Nursing a viper!
Put to death, therefore, whatever belongs to your earthly nature: sexual immorality, impurity, lust, evil desires and greed, which is idolatry. Because of these, the wrath of God is coming. You used to walk in these ways, in the life you once lived." Colossians 3:5-7
A new life in Christ calls for the utter destruction of these evils. It is a shameful list which Paul names. It makes us ashamed to think that such qualities may belong to us--or may nest in our heart! Who would have thought that any these vile things could exist in anyone who wears the human form! Yet many of these ugly things are found in each of us! Our hearts are naturally cages of unclean birds!
What does Paul tell us we should do with these unholy things? He says we are to put them to death. When we find any evil thing in ourselves, we must kill it, for it is not right for it to live. An uncompromising war should be waged against all evil. He who cherishes any impurity in himself--is nursing a viper which will sting him to death by and by!
The way to obtain the help of God
I have had God's help to this very day, and so I stand here and testify to small and great alike." Acts 26:22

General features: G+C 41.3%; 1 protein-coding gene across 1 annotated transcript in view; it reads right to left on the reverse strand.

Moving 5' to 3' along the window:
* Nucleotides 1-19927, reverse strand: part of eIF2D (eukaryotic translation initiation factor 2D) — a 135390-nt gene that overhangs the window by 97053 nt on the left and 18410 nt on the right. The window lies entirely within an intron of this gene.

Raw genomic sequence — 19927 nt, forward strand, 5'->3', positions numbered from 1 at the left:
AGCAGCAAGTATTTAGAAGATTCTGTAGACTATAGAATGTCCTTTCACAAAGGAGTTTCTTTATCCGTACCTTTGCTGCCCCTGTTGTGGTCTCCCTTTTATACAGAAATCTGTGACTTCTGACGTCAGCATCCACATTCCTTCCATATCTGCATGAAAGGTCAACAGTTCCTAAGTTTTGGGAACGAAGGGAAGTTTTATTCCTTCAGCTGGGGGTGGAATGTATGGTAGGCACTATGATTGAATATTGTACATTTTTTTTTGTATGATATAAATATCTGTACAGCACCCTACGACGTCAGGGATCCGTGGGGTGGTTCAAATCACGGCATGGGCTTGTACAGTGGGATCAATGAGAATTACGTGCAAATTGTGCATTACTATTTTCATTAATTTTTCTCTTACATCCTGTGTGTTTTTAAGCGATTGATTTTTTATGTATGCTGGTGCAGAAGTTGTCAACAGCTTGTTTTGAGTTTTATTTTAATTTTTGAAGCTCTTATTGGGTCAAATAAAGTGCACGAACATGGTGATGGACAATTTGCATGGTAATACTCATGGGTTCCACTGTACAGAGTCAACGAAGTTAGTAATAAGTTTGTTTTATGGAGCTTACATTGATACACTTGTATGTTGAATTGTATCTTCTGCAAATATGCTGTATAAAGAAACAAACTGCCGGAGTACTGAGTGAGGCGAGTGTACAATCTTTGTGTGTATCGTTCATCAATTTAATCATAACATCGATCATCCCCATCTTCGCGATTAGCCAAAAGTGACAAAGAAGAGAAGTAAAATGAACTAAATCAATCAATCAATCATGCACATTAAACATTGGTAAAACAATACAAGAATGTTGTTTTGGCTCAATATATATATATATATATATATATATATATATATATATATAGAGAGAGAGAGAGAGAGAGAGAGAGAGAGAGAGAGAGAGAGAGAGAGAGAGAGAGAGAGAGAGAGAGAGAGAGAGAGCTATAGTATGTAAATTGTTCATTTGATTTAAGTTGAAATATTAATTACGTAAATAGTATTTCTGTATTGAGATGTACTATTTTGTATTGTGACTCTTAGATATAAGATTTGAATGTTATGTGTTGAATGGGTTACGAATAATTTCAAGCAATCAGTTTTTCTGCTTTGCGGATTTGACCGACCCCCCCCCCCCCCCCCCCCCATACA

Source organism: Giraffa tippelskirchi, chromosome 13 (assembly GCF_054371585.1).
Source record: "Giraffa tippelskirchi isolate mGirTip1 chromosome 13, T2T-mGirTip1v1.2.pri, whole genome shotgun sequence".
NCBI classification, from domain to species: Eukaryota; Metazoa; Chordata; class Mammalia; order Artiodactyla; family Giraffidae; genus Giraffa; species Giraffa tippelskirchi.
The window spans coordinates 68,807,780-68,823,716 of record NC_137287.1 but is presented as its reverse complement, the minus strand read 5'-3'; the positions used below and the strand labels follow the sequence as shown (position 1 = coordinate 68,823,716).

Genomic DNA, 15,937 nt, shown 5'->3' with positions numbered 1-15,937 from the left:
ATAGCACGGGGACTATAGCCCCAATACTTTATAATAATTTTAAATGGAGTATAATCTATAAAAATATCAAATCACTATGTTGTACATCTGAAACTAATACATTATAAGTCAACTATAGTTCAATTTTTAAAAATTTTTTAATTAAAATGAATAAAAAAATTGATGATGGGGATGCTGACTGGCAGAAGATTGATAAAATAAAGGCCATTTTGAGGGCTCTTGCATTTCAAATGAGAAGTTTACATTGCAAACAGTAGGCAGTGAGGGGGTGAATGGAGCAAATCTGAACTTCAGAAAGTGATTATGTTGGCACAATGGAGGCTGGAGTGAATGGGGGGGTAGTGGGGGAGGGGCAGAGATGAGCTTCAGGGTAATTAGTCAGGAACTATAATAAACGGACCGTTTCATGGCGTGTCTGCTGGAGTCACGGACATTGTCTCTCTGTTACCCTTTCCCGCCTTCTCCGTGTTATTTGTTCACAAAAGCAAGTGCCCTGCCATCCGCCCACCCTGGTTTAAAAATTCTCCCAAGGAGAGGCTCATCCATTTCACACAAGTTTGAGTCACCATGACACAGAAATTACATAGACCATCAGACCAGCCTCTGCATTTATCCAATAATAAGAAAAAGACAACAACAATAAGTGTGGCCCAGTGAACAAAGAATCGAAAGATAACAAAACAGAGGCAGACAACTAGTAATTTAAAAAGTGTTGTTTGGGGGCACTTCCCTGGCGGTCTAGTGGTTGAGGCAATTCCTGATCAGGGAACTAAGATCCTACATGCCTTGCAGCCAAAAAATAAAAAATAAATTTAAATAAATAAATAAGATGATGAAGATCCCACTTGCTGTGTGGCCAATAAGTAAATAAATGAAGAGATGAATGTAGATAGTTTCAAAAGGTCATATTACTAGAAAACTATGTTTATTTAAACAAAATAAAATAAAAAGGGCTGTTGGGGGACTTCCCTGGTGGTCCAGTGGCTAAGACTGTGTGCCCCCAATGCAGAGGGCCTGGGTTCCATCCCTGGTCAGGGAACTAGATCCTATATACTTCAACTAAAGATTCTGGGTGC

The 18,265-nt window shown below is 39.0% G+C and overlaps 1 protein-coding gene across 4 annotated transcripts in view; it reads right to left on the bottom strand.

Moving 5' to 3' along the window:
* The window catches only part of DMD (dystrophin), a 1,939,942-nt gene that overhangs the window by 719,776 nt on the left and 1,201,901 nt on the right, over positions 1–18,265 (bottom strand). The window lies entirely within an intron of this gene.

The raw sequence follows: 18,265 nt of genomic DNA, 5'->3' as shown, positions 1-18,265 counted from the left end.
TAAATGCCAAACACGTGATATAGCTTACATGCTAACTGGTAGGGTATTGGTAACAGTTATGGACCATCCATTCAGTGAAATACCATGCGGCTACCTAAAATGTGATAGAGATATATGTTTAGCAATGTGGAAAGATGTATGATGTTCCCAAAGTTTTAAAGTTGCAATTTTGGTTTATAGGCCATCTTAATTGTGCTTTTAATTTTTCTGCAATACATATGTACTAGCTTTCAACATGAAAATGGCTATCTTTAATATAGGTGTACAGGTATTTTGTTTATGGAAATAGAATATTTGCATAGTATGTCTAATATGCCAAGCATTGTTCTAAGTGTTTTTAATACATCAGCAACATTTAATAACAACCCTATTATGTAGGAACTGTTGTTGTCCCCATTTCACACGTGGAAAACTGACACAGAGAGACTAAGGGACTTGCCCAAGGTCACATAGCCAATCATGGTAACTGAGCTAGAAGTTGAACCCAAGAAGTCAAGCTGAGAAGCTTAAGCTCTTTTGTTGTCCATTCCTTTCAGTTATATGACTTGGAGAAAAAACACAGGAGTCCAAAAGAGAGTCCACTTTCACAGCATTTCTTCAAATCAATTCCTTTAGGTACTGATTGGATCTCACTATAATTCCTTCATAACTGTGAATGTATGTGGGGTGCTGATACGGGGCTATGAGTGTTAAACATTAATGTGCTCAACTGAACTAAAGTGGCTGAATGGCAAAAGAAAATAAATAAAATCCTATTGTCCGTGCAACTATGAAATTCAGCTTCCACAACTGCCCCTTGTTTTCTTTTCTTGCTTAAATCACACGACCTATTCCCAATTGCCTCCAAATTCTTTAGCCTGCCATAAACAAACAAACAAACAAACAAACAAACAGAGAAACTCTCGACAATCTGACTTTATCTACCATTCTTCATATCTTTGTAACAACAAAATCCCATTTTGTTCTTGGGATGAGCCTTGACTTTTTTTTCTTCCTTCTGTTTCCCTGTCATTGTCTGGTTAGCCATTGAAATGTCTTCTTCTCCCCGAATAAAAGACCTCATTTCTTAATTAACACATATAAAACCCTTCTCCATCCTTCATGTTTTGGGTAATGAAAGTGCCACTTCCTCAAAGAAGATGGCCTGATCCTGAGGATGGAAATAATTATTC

When Paul stood before Agrippa, it was twenty-five years after his conversion. They had been years of toilsome life, amid enemies and dangers; but the heroic old apostle had never given up, never faltered, never turned aside. It was a great record--but he takes no praise to himself. The help came from God--for all these years of faithful witnessing.
Many Christians fear that they will not be able to stand faithful and true to the end. Here is an encouraging word for all such: They shall obtain help from God for every duty, for every hour of danger, for every struggle. They need only to be faithful day by day, doing the day's duty quietly, and trusting God. This help will come from Him, silently, secretly, just as it is needed, always sufficient grace--so that they shall be able to stand faithful year after year. God never puts a burden on us--without giving us the strength we need to carry it. The way to obtain the help of God--is to go faithfully and promptly forward in the way of duty, asking for the help, and sure of getting it. It will not come if we wait to get it before we set out to do His will.
I am sure of this, that He who started a good work in you--will carry it on to completion until the day of Christ Jesus." Philippians 1:6